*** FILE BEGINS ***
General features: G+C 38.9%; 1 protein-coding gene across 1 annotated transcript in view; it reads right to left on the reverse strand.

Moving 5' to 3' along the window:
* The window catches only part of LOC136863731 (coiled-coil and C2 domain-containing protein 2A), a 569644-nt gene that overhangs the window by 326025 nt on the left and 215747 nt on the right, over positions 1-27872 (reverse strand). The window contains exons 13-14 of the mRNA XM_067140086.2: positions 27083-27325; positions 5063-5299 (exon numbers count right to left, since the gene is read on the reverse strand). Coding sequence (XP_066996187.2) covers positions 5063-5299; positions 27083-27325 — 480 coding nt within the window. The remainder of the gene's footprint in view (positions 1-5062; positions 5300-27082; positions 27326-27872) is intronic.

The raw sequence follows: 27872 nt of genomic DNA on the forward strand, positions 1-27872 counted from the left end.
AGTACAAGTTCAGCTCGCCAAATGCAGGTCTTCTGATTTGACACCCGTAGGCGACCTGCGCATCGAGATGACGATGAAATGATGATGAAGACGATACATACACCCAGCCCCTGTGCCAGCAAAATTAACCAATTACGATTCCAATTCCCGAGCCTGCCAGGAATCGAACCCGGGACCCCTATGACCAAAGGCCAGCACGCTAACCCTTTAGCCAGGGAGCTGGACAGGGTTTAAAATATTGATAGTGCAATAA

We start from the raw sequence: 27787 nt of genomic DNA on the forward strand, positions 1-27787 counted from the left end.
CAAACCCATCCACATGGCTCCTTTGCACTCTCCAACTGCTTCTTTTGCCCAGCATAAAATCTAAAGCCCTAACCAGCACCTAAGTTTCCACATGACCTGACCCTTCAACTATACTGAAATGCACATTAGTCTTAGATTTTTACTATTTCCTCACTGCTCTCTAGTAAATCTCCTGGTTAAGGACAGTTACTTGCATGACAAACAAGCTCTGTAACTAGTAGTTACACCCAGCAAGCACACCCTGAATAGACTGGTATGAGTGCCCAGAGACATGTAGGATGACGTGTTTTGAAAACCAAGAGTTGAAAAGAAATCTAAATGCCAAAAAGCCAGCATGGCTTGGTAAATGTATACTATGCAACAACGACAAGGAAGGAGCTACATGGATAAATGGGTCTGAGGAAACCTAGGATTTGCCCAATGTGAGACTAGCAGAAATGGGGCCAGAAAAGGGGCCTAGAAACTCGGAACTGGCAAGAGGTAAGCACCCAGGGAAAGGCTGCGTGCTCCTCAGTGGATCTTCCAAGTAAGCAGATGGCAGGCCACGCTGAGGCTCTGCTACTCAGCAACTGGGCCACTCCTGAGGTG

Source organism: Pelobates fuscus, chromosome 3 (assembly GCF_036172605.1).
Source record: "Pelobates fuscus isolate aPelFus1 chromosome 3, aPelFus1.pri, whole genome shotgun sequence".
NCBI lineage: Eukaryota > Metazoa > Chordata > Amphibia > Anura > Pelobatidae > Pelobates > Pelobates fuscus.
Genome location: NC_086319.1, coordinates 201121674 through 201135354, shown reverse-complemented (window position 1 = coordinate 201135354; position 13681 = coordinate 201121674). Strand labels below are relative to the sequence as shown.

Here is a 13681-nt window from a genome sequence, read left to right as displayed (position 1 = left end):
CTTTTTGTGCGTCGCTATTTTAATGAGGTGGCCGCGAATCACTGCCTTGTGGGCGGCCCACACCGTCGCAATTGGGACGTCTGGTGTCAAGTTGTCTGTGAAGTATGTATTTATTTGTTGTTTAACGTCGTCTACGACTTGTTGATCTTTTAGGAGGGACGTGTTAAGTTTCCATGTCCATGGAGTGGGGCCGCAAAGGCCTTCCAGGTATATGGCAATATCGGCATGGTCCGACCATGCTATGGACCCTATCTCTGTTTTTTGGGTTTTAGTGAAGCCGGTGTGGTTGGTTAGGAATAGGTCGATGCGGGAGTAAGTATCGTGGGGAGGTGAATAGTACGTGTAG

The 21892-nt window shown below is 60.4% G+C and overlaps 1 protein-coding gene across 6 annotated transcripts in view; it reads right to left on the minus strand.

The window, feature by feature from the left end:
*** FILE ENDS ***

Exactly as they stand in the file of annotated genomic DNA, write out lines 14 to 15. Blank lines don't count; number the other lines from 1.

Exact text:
The 21892-nt window shown below is 60.4% G+C and overlaps 1 protein-coding gene across 6 annotated transcripts in view; it reads right to left on the minus strand.

The window, feature by feature from the left end: